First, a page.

Since polyphenylene ether resins are excellent in mechanical strength, heat resistance, electrical properties and dimensional stability, they are used for a variety of industrial products such as electric and electronic parts, OA equipment parts and automobile parts. These resins, however, have the disadvantage of being poor in chemical resistance because they are amorphous resins, so that they are hardly available for applications where oils or chemicals are likely to contact to the product.

On the other hand, polypropylene resins are inexpensive and lightweight and also excel in moldability and chemical resistance, so that they are used very widely for a variety of industrial products such as automobile-related parts like bumper, sheets, films, etc. These resins, however, are inferior to polyphenylene ether resins in the aspect of mechanical strength and heat resistance.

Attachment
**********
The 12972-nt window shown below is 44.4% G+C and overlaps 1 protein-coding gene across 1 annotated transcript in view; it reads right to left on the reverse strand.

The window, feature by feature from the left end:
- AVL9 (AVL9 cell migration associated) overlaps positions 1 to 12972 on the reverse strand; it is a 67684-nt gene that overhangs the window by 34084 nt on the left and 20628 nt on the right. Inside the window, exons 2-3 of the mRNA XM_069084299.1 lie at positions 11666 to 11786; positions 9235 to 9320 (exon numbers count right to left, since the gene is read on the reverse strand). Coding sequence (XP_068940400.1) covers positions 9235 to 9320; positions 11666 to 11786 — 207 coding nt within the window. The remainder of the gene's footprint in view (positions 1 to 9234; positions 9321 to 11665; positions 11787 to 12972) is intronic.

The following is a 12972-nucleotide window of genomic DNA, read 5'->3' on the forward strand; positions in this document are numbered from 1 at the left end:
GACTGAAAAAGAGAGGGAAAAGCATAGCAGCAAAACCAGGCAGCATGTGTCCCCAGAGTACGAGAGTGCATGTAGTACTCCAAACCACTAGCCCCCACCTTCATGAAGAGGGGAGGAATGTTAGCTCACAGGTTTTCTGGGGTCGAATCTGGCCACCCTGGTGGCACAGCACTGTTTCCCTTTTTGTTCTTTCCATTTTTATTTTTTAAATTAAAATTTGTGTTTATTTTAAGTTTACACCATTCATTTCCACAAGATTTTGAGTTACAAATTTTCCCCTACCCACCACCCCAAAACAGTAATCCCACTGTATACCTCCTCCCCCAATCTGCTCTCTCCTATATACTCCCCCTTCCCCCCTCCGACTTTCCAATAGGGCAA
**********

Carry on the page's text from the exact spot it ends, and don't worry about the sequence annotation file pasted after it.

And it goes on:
So, there has been proposed a polyblend which combines the advantages of the said two types of resin, namely a composition which possesses both of the toughness and heat resistance of polyphenylene ether resins and the heat resistance of polypropylene resins.

For example, U.S. Pat. No. 3,361,851 teaches that a composition with excellent chemical resistance can be obtained by blending a polyphenylene ether and a polyolefin resin. Also, Japanese Patent Application Laid-Open (KOKAI) Nos. 63-113058 and 2-305814 teach that the compatibility of polyphenylene ether resins and polyolefin resins can be improved by adding a hydrogenated block copolymer to a composition comprising the said two types of resin.

Capitalizing on these advantages of a blend of a polyphenylene ether resin and a polypropylene resin, Japanese Patent Application Laid-Open (KOKAI) Nos. 8-195188 and 9-120801 propose application of such a resin blend for the molding of a closed battery container. This proposal is intended to improve mechanical strength and heat resistance by the blending of a polyphenylene ether resin while securing chemical resistance and vapor barrier properties provided by the polypropylene resin. Indeed, these techniques make it possible to obtain chemical resistance, mechanical strength and heat resistance that could never be obtained by single use of a conventional polypropylene resin or polyphenylene ether resin.